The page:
Immunity from prosecution for U.S. soldiers in Afghanistan by that nation’s government and control over the detention of Afghan suspects may top the agenda when President Barack Obama and Afghan President Hamid Karzai meet in Washington next month.
“The question of immunity for U.S. troops is of tremendous importance to the U.S.,” Karzai said yesterday at a news conference in Kabul with U.S. Defense Secretary Leon Panetta. “We in Afghanistan have certain important issues as well,” including “question of detentions and taking of detainees that directly touch on Afghan sovereignty.”
Panetta said Karzai had accepted Obama’s invitation to visit Washington during the week of Jan. 7. The U.S. and Afghanistan are attempting to negotiate a “status of forces agreement” for an American military contingent to provide air support, training and other assistance after 2014, when Obama has pledged to remove most of the 66,000 U.S. forces now in the country.
The U.S. pulled its remaining troops out of Iraq last year after failing to reach an accord on immunity.
Before “I can go to the Afghan people and speak on the subject of U.S. troops’ immunity,” Karzai said yesterday he needs agreement in a continuing dispute over whether the U.S. can hold Afghan suspects as well as assurances that the U.S. will protect Afghanistan’s interests in the region and help build its military forces.
Panetta, who visited Kabul and Kandahar, met with U.S. commanders in the country to assess progress in training Afghan military and police forces to take over the war against insurgents after 2014.
U.S. Marine General John Allen, commander of coalition forces in Afghanistan, is preparing proposals on the pace of troop withdrawals. Panetta has said the decision may be made within weeks.
U.S. commanders offered reporters traveling with Panetta a mostly upbeat assessment of improving Afghan military capabilities and waning enemy attacks.
The continuing threat of insurgent attacks was underscored yesterday when a U.S. soldier died and three soldiers were hurt in a suicide car-bomb attack near Kandahar, hours after Panetta left the air base there. A number of Afghans also were injured in the attack.
The insurgents are resorting to such attacks even as the Afghan army and police are trying to secure large populated areas, Panetta said.
“They are trying to stimulate chaos in the country, but they will not be successful,” he said.
The attack, for which the Taliban claimed responsibility, came a few hours after Army Major General Robert Abrams, commander of the International Security Assistance Force’s Regional Command-South based in Kandahar, told reporters that the “security conditions are getting better every single day and will continue to get better.”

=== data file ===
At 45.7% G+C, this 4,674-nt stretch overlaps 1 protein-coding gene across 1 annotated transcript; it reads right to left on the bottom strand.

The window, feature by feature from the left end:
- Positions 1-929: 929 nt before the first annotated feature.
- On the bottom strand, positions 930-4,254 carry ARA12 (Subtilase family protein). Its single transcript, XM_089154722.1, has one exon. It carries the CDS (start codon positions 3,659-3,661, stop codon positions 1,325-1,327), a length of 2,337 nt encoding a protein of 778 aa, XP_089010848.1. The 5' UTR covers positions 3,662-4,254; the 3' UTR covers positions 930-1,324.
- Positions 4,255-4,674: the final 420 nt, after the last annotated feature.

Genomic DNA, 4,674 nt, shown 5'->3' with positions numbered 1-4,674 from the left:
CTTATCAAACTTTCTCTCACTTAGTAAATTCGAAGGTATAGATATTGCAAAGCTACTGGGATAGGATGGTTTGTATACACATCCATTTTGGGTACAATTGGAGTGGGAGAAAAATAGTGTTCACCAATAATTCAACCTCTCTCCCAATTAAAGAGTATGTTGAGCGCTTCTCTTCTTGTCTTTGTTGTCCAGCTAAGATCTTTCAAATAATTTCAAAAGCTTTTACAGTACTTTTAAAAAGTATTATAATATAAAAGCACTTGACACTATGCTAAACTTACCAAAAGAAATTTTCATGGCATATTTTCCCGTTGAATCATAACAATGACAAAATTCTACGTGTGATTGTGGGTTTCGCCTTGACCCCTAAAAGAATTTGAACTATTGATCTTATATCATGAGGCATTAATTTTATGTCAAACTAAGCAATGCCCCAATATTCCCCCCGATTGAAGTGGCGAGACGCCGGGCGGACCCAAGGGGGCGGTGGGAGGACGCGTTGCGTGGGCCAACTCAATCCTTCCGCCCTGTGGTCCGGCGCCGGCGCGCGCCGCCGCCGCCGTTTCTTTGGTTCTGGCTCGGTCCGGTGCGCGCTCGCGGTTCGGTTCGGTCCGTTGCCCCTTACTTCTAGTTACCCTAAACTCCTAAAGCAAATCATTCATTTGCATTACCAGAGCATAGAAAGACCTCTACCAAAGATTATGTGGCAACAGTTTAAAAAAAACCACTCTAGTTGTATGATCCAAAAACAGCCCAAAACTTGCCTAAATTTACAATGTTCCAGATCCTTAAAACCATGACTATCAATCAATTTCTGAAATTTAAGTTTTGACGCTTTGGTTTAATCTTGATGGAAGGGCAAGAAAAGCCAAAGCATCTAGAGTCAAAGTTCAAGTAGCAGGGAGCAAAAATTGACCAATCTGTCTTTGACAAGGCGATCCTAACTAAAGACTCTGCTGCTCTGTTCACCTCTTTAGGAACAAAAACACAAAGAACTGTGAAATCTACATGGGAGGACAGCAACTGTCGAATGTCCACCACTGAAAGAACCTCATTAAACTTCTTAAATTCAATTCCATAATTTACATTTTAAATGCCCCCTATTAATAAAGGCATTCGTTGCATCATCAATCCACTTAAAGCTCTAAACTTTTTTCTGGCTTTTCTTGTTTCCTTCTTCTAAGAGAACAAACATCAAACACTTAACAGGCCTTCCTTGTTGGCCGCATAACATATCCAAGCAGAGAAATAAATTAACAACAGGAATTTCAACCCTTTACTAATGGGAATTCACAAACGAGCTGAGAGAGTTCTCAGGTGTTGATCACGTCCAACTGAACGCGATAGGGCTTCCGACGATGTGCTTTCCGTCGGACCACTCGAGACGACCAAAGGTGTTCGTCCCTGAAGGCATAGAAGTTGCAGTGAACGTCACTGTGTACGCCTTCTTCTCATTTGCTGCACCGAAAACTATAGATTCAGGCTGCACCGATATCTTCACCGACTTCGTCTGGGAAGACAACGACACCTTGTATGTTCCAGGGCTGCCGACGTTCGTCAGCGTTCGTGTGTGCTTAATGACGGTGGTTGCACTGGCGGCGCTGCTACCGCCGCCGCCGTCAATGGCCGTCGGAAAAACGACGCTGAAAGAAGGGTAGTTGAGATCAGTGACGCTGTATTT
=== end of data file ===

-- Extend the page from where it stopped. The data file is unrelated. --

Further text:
The assessment contrasted with a Pentagon report on Dec. 10 that said insurgent safe havens in northwest Pakistan prevent Afghanistan and its U.S.-led allies from achieving a “decisive defeat” of the enemy.
“The Taliban-led insurgency and its al-Qaeda affiliates still operate from sanctuaries in Pakistan,” according to the report’s executive summary. “The insurgency’s safe havens in Pakistan, the limited institutional capacity of the Afghan government and endemic corruption remain the greatest risks to long-term stability and sustainable security in Afghanistan.”
The area overseen by the regional command shares a 550-kilometer (342-mile) border with Pakistan, so the entire border couldn’t be covered even if every Afghan soldier in the region were placed “shoulder-to-shoulder,” Abrams said.
He said the Taliban’s capabilities were “pretty limited” and “they have failed at every one of their objectives.” The insurgent group, whose home base is Kandahar, has tried and failed to regain territory, Abrams said.
Asked if such success might lead to an accelerated drawdown of U.S. forces in 2013, Abrams said, “The terrain to the west and south is the most important and decisive terrain for Kandahar. And the enemy, even though he’s pushed out, is coming back and is going to continue what I call the drumbeat to maintain his relevance and get back into the communities.”
While the Pentagon report said only one of 23 Afghan brigades was ranked as capable of operating independently with advisers, Afghan forces are now taking the lead in most operations, U.S. Marine Corps Major General Lawrence Nicholson told reporters Dec. 12 in Kabul.
The international security force “is not doing ops,” Nicholson, said referring to military operations. The Afghan National Security Forces are carrying out operations and “we’re supporting,” he said.
After 2014, U.S. troops remaining in the country will probably be responsible only for close-air support because the Afghan air force is still weak, Nicholson said. “We have 24 months to get that right.”